To the Congress of the United States:
During 1969, the annual rate of inflation in the United States was about six percent. During my first term in office, that rate has been cut nearly in half and today the United States has the lowest rate of inflation of any industrial country in the free world.
In the last year and a half, this decline in inflation has been accompanied by a rapid economic expansion. Civilian employment rose more rapidly during the past year than ever before in our history and unemployment substantially declined. We now have one of the highest economic growth rates in the developed world.
In short, 1972 was a very good year for the American economy. I expect 1973 and 1974 to be even better. They can, in fact, be the best years our economy has ever experienced--provided we have the will and wisdom, in both the public and private sectors, to follow appropriate economic policies.
For the past several weeks, members of my Administration have been reviewing our economic policies in an effort to keep them up to date. I deeply appreciate the generous advice and excellent suggestions we have received in our consultations with the Congress. We are also grateful for the enormous assistance we have received from hundreds of leaders representing business, labor, farm and consumer groups, and the general public. These discussions have been extremely helpful to us in reaching several central conclusions about our economic future.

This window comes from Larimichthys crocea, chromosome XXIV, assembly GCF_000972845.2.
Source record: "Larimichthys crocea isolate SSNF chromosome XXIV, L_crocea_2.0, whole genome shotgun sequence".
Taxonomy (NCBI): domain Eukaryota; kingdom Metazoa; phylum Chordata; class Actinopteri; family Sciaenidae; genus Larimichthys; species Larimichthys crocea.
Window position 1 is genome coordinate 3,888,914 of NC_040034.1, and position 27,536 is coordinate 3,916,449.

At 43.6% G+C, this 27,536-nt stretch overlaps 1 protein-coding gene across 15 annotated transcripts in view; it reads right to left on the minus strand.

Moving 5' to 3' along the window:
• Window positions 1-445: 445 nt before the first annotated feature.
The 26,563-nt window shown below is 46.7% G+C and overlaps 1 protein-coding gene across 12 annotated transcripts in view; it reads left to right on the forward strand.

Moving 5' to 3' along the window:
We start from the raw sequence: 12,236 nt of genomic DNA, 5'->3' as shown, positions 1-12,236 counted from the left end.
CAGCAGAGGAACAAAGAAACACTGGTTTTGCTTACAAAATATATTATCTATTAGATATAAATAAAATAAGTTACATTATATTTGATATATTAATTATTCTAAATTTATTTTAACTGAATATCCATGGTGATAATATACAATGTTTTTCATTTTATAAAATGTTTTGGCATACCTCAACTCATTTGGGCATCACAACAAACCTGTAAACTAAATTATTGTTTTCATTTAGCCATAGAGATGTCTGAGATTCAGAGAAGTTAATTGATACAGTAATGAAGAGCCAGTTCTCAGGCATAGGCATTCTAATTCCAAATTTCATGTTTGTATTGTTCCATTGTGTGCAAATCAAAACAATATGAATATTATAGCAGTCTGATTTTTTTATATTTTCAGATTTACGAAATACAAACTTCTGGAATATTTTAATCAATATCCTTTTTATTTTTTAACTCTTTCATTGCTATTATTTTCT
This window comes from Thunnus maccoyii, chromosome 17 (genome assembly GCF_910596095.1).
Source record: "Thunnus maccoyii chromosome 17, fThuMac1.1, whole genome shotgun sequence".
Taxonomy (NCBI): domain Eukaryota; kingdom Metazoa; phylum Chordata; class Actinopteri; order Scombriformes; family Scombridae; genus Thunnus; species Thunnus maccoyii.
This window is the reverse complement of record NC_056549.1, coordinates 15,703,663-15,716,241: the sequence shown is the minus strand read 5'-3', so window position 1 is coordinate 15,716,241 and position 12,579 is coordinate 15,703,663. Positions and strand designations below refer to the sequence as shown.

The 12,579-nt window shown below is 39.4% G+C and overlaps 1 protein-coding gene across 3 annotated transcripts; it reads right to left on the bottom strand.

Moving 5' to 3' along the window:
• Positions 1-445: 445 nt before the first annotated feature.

One major point which emerges as we look both at the record of the past and the prospects for the future is the central role of our Federal monetary and fiscal policies. We cannot keep inflation in check unless we keep Government spending in check. This is why I have insisted that our spending for fiscal year 1973 not exceed $250 billion and that our proposed budget for fiscal year 1974 not exceed the revenues which the existing tax system would produce at full employment. I hope and expect that the Congress will receive this budget with a similar sense of fiscal discipline. The stability of our prices depends on the restraint of the Congress.
As we move into a new year, and into a new term for this Administration, we are also moving to a new phase of our economic stabilization program. I believe the system of controls which has been in effect since 1971 has helped considerably in improving the health of our economy. I am today submitting to the Congress legislation which would extend for another year--until April 30 of 1974--the basic legislation on which that system is based, the Economic Stabilization Act.
But even while we recognize the need for continued Government restraints on prices and wages, we also look to the day when we can enjoy the advantages of price stability without the disadvantages of such restraints. I believe we can prepare for that day, and hasten its coming, by modifying the present system so that it relies to a greater extent on the voluntary cooperation of the private sector in making reasonable price and wage decisions.